Comprised of 333 tropical islands surrounded by dazzling turquoise waters, Fiji is one of the world’s most spectacular tropical paradises. While it may seem far removed from the industrialized world, it is not safe from modern-day environmental perils. Considering oceans cover more than 70% of the earth’s surface, though less than 4% of these waters are fully protected, places like Fiji are particularly concerned by the worsening conditions of their ecosystems. Some locals, like our local experts at Vatuvara Private Islands, are taking matters into their own hands by embarking in grassroots efforts. Krystel Gough of Vatuvara Private Islands tells us more about this important issue and the initiatives they are undertaking to make a difference.

Vatuvara Private Islands is nestled in the northern Lau group of Fijian Islands. The islands of Vatuvara, Kaibu and Yacata islands are filled with a diversity of wildlife, including the unique and endangered Coconut Crab. These remote islands are an awe-inspiring destination filled with lush forests and bordered by spectacular beaches and azure waters.

The all-inclusive resort is only accessible by private plane, granting guests the ultimate private escape where they can switch off from the rest of the world. In addition, the resort only has three one-bedroom villas, therefore, it’s virtually a private experience (exclusive buyouts are also possible). Each spacious villa has been designed to incorporate local character and its natural surroundings. They include luxurious appointments and have private infinity pool.

As beautiful as it is, Fiji is seriously threatened by climate change, overfishing, local human population growth and increased demand, threats to marine turtles and the coconut crab as well as the failure to enforce regulations. In 2015, stemming from this growing list of dangers, the Fijian government set a target of placing 30% of its waters under protected status by 2020. This has provided a positive platform of support for environmental initiatives.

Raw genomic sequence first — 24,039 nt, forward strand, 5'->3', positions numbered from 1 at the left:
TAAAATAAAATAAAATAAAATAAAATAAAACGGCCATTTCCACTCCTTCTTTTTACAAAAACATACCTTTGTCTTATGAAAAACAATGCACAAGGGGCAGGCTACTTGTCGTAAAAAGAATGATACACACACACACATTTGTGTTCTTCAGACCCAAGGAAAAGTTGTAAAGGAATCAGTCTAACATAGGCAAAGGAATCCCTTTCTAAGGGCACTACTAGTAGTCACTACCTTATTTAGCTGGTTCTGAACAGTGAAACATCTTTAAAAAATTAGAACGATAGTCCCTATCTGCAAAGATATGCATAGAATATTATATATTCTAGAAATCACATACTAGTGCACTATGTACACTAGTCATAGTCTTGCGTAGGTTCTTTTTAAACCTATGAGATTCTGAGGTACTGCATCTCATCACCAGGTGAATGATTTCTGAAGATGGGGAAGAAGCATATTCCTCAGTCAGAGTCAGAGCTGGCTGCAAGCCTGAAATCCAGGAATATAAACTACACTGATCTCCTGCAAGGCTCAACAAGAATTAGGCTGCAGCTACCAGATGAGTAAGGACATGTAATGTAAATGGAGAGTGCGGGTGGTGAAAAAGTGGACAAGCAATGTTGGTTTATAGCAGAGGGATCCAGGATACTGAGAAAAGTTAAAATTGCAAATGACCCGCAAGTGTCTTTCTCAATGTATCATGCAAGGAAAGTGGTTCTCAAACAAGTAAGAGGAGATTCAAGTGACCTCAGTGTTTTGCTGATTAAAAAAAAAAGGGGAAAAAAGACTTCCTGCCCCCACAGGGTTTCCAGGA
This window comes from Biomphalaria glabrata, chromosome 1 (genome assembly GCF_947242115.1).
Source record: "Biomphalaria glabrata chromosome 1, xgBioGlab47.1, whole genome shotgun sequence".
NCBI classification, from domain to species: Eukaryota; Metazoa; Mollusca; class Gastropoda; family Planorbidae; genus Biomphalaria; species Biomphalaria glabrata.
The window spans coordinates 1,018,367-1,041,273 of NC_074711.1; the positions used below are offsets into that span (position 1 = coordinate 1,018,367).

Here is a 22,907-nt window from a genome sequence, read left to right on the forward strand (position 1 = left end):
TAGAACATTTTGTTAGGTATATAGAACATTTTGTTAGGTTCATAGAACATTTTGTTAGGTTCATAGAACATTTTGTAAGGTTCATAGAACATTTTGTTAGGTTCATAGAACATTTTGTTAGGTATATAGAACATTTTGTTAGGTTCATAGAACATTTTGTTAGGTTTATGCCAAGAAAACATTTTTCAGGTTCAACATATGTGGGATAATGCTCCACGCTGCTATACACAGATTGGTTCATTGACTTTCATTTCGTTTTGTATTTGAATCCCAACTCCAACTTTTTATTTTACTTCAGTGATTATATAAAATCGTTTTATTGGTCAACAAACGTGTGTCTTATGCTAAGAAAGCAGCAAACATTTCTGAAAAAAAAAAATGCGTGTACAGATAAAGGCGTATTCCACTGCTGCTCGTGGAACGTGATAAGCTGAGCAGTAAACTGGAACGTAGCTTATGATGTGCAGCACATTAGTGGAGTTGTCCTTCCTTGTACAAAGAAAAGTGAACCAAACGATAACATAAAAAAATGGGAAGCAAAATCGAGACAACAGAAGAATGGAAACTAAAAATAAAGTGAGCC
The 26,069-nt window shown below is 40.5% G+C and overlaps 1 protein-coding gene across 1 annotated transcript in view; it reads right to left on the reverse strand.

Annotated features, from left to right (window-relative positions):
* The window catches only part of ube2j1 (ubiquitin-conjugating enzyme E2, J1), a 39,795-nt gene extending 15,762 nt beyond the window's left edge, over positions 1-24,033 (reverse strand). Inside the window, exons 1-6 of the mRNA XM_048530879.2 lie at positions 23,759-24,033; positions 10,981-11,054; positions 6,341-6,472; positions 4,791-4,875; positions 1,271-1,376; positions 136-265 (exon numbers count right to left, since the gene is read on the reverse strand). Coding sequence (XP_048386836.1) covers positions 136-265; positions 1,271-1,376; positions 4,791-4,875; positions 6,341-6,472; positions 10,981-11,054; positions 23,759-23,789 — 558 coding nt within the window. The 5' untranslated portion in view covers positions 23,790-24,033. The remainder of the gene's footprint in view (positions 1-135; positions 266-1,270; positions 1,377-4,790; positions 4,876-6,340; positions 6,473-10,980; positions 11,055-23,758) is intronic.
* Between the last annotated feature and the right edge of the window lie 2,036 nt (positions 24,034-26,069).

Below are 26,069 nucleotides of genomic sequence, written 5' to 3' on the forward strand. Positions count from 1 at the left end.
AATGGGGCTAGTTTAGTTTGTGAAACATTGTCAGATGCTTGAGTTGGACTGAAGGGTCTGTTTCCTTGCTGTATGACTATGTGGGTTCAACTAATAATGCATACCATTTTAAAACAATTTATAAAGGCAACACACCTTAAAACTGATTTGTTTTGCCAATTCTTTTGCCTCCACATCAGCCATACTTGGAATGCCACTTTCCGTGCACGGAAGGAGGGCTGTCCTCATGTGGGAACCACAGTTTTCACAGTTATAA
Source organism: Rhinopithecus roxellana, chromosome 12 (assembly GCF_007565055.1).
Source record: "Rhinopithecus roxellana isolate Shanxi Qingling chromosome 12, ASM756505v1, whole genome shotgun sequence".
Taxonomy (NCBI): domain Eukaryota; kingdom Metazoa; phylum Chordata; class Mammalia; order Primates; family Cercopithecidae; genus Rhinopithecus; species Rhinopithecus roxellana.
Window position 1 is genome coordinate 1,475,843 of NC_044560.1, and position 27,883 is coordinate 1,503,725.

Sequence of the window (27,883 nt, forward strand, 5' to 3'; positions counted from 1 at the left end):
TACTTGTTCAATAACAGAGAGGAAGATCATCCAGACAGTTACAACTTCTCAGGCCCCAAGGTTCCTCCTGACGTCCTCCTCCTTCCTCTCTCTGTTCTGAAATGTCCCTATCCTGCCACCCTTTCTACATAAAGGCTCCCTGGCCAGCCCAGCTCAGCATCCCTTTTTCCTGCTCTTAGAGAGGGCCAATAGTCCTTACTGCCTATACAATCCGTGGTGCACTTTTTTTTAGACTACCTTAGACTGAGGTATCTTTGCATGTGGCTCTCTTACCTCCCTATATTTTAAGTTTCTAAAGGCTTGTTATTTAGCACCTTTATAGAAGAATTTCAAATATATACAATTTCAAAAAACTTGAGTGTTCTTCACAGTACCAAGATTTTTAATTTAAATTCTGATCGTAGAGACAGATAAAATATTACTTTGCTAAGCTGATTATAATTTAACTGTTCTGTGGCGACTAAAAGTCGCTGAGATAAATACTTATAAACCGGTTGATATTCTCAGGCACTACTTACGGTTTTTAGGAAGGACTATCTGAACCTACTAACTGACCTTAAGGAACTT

However, unexpected challenges do arise which can thwart local efforts and aggravate the situation as a whole, such as the Category 5 Tropical Cyclone Winston which hit the archipelago in February 2016. It was the strongest tropical cyclone on record in the Southern Hemisphere. Despite the terrifying devastation left behind – the resilience, beauty, and strength of Fiji has been amazing. That said it did underline that anthropogenic climate change is a reality and island nations are the first victims.


“Vatuvara is resolutely committed to bolstering ocean preservation by taking local action,” says Krystel. “Small changes can collectively make a huge impact on our world. As such, we are striving to provide innovative opportunities to engage and educate ocean users, such as Fiji’s rural island communities with the world beneath the waves and to understand their personal opportunity to protect the planet.”

The team at Vatuvara Private Islands is making long-term commitments to self-sustain their surrounding islands and to encourage healthy and resilient oceans through empowering communities to be responsible stewards of their marine resources. They have a variety of local education projects. One of these involves strengthening awareness in local communities especially by addressing livelihood needs through programs for rural women. They are also involving islands’ youth by connecting children to their beaches and the ocean, helping them realize the impact their actions have on the ocean.

“Children are the future and if they can become the voices of the ocean, they will convert into teachers to the world and successfully raise awareness,” notes Krystel sagely.


The staff at Vatuvara Private Island work carefully with all guests to design a bespoke holiday on the island which can include various wellbeing and cultural experiences in addition to a number different community interactions. You can learn more about this unique resort and their commitment to protecting the world’s oceans by contacting Krystel and her team here.